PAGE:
Petit Verdot is one of those grapes that probably every (somewhat serious) wine drinker has had at some point, though until recently, it was probably only in a blend. In its best known form, Petit Verdot is one of the “classic” varieties planted in the Bordeaux region of France. It has never been a majority player in Bordeaux, but it is popular with wine makers there for its ability to add color, structure and aroma to the classic Bordeaux blend.
The major issue with Petit Verdot in Bordeaux vineyards is that it ripens very late, even later than Cabernet Sauvignon, so the grapes only reach full ripeness in the warmest years (its name means “little green” because of the fact that under improper ripening conditions, the grapes never undergo veraison and remain as unusable small green berries). As a consequence of this, in the past, many estates pulled out their Petit Verdot vines in the 1960’s and 70’s, reducing the total vineyard area of the grape to less than 300 ha by the 1980’s. As vintages have gotten progressively warmer through the 90’s and 2000’s, many estates are replanting Petit Verdot vines (or, in some cases, tending to vines that they had previously abandoned) and are using a bit more of it in their blends. For example, By the year 2000, total acreage in Bordeaux had reached around 400 ha.
Many new world countries present warmer and more homogeneous climates than Bordeaux, so plantings of Petit Verdot have started to appear and have taken off in some regions. Australia is the leaderwith four times more Petit Verdot plantings than France and a fairly substantial number of varietal bottlings. That California is very high on the list (with about 900 ha planted) shouldn’t be too much of a surprise given the large number of Meritage bottlings in the area and the fact that varietally labeled wines can have up to 25% of other grapes in the blend (so some Petit Verdot probably sneaks in to quite a few wines labeled simply “Cabernet Sauvignon,” “Merlot,” what have you). Petit Verdot is used mainly as a blending grape here, though there are a few varietal bottlings as well.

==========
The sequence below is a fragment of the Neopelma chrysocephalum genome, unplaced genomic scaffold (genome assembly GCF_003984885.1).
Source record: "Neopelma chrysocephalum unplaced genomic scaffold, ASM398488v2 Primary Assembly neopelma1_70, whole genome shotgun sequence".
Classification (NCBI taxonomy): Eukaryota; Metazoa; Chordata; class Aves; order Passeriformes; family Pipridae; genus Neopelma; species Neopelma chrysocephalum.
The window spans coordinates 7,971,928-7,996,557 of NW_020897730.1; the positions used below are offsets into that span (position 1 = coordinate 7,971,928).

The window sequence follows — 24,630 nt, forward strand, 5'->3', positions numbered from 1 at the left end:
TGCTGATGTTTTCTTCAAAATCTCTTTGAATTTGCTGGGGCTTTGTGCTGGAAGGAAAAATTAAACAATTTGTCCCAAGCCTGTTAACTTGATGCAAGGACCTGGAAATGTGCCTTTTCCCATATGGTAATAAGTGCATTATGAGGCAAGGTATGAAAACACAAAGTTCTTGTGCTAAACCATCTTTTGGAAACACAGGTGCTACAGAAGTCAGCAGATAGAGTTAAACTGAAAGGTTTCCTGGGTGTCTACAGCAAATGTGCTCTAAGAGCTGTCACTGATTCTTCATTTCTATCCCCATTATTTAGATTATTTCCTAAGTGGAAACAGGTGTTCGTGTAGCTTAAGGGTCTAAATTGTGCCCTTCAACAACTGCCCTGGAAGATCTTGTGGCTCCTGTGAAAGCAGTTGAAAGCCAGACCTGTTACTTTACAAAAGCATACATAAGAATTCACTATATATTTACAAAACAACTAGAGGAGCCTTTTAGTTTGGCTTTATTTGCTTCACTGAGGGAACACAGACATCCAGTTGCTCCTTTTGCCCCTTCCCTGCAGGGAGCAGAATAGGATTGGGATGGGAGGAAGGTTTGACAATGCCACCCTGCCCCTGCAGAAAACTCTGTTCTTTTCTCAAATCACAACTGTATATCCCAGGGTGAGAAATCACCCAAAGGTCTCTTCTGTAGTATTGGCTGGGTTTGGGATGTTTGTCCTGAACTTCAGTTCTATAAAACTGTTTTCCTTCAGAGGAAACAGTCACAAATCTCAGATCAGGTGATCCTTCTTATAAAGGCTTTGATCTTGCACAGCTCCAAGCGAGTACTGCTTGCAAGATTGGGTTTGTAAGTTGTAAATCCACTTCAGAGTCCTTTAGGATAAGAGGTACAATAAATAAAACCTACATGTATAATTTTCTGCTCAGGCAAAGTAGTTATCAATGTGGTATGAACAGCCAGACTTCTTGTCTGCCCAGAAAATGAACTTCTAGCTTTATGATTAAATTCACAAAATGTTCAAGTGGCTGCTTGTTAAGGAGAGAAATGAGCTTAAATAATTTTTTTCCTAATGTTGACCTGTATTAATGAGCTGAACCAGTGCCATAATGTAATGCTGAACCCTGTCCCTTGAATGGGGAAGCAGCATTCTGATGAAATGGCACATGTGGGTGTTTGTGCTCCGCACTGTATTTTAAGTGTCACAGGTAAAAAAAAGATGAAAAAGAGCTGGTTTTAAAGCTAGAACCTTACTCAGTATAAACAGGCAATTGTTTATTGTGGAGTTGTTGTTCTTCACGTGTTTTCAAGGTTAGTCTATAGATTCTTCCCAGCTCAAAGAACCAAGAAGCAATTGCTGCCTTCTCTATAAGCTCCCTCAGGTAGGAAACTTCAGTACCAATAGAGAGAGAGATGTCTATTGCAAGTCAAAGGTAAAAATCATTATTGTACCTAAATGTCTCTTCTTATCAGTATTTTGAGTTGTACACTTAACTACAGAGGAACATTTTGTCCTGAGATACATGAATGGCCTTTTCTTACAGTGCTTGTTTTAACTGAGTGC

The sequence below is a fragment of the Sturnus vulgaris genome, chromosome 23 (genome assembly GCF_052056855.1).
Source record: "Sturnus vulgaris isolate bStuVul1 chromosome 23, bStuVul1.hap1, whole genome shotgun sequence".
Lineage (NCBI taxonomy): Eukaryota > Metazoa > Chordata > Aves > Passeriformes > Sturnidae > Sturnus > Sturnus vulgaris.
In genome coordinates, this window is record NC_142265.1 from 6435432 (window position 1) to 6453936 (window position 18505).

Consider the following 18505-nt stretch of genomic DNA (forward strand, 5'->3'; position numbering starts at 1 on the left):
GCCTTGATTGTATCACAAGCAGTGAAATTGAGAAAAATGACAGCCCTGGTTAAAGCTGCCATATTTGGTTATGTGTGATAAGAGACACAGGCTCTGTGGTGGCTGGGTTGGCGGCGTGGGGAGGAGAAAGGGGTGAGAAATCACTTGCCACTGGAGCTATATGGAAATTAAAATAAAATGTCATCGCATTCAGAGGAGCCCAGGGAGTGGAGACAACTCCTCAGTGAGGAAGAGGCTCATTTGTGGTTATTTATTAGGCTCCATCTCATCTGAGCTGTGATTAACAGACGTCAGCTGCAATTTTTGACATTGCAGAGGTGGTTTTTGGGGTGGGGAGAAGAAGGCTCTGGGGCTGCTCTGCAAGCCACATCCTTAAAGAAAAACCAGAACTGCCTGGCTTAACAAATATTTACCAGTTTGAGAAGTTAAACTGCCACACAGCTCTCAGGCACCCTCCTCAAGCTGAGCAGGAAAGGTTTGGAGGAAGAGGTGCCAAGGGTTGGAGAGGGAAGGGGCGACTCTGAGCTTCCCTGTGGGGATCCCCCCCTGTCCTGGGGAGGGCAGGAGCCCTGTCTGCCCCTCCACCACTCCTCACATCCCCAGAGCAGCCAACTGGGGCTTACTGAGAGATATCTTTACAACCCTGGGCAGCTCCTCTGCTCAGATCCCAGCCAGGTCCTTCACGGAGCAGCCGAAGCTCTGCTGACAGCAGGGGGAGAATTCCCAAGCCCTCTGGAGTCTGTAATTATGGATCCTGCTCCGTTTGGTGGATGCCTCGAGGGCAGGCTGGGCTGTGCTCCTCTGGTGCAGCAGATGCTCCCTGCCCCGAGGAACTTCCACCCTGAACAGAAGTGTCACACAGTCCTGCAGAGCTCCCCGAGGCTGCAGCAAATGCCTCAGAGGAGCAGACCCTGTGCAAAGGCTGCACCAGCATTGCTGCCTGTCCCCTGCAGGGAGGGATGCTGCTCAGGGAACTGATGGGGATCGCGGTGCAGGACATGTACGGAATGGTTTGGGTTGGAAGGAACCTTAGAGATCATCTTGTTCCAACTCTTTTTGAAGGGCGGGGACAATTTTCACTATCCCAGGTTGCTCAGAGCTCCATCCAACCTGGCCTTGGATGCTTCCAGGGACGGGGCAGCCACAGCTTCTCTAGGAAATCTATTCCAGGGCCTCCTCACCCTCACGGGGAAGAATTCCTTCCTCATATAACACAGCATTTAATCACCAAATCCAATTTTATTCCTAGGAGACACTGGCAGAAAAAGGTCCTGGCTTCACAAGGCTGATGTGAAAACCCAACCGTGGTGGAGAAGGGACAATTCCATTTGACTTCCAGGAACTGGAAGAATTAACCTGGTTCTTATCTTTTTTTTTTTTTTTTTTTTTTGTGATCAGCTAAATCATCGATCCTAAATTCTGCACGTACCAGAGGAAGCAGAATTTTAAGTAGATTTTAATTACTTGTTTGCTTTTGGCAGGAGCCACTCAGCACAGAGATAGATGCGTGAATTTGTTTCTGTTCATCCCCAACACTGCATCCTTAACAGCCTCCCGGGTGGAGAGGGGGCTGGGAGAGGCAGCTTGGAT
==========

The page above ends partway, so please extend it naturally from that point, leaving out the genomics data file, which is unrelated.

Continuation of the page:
The variety was introduced to Spain in the 1990’s by Marques de Grinon of Dominio de Valpedusa near the city of Toledo. By 2008, plantings in Spain reached 1,042 ha. Petite Vedot ripens very well in the region of Castilla La Mancha. It makes wines that have deep black colour with rich spicy flavors, good acidity and excellent tannic structure, allowing to age wonderfully in the cellar.
Such is the case of the Petit Verdot of Vina Cerron. This is small family producer located in the in Fuenteálamo (Albacete) in the region of Castilla la Mancha. The produce both wines under the Designation of Origin “D.O.P. Jumilla” and the appellation “Vinos de la Tierra de Castilla”. They are organic since 1995. At Cerron, the terroir is very propitious for the growing of Petit Verdot. The area has extreme temperatures during the summer and winter. Their red soils consist of are rich in clay, chalk and other minerals. Cerron vineyards are also located between 800 and 850 above sea levels giving a nice elegance to counter the power and exuberance of Petit Verdot.
Cerron is represented by Elixirs in the province of Quebec.
Rabia Petit Verdot 2010.
Vinos de la Tierra Castilla
Deep dark purple Colour. On the nose, the wine deep and enticing aromas of blackcurrants, french oak and balsamic notes.In the mouth, the wine is full body with a smooth feeling on the midpalate and angular tannins on the edges. Mediumacidity, the wine has a Bordeaux cut like profile with lots of black fruits such as black plums, smoked ripe cassis with spices. Long afteraste. Shows lots of promise in the medium to long term future. 92\100
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